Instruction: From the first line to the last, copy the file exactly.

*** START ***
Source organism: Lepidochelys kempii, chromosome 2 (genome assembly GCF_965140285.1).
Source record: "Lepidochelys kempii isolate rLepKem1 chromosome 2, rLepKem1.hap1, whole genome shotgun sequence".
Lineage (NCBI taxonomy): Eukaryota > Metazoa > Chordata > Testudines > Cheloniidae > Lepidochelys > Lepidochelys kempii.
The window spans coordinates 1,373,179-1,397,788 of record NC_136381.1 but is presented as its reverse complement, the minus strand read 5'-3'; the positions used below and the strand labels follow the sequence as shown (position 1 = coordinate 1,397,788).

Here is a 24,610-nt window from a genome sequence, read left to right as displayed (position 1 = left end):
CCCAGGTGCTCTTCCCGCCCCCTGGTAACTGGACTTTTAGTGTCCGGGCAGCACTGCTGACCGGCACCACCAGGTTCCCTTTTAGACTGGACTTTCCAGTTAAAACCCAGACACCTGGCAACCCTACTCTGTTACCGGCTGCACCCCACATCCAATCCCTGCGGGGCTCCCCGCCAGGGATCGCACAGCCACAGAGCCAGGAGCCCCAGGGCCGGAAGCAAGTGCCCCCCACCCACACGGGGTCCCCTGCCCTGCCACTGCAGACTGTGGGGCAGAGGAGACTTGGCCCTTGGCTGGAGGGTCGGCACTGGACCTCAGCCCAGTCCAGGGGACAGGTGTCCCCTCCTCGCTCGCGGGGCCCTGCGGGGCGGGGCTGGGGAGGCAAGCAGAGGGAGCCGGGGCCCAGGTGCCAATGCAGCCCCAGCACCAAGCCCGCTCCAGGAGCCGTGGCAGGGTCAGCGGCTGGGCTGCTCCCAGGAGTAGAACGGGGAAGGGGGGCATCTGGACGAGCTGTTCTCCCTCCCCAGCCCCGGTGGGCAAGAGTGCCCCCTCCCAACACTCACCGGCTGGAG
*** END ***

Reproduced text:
Source organism: Lepidochelys kempii, chromosome 2 (genome assembly GCF_965140285.1).
Source record: "Lepidochelys kempii isolate rLepKem1 chromosome 2, rLepKem1.hap1, whole genome shotgun sequence".
Lineage (NCBI taxonomy): Eukaryota > Metazoa > Chordata > Testudines > Cheloniidae > Lepidochelys > Lepidochelys kempii.
The window spans coordinates 1,373,179-1,397,788 of record NC_136381.1 but is presented as its reverse complement, the minus strand read 5'-3'; the positions used below and the strand labels follow the sequence as shown (position 1 = coordinate 1,397,788).

Here is a 24,610-nt window from a genome sequence, read left to right as displayed (position 1 = left end):
CCCAGGTGCTCTTCCCGCCCCCTGGTAACTGGACTTTTAGTGTCCGGGCAGCACTGCTGACCGGCACCACCAGGTTCCCTTTTAGACTGGACTTTCCAGTTAAAACCCAGACACCTGGCAACCCTACTCTGTTACCGGCTGCACCCCACATCCAATCCCTGCGGGGCTCCCCGCCAGGGATCGCACAGCCACAGAGCCAGGAGCCCCAGGGCCGGAAGCAAGTGCCCCCCACCCACACGGGGTCCCCTGCCCTGCCACTGCAGACTGTGGGGCAGAGGAGACTTGGCCCTTGGCTGGAGGGTCGGCACTGGACCTCAGCCCAGTCCAGGGGACAGGTGTCCCCTCCTCGCTCGCGGGGCCCTGCGGGGCGGGGCTGGGGAGGCAAGCAGAGGGAGCCGGGGCCCAGGTGCCAATGCAGCCCCAGCACCAAGCCCGCTCCAGGAGCCGTGGCAGGGTCAGCGGCTGGGCTGCTCCCAGGAGTAGAACGGGGAAGGGGGGCATCTGGACGAGCTGTTCTCCCTCCCCAGCCCCGGTGGGCAAGAGTGCCCCCTCCCAACACTCACCGGCTGGAG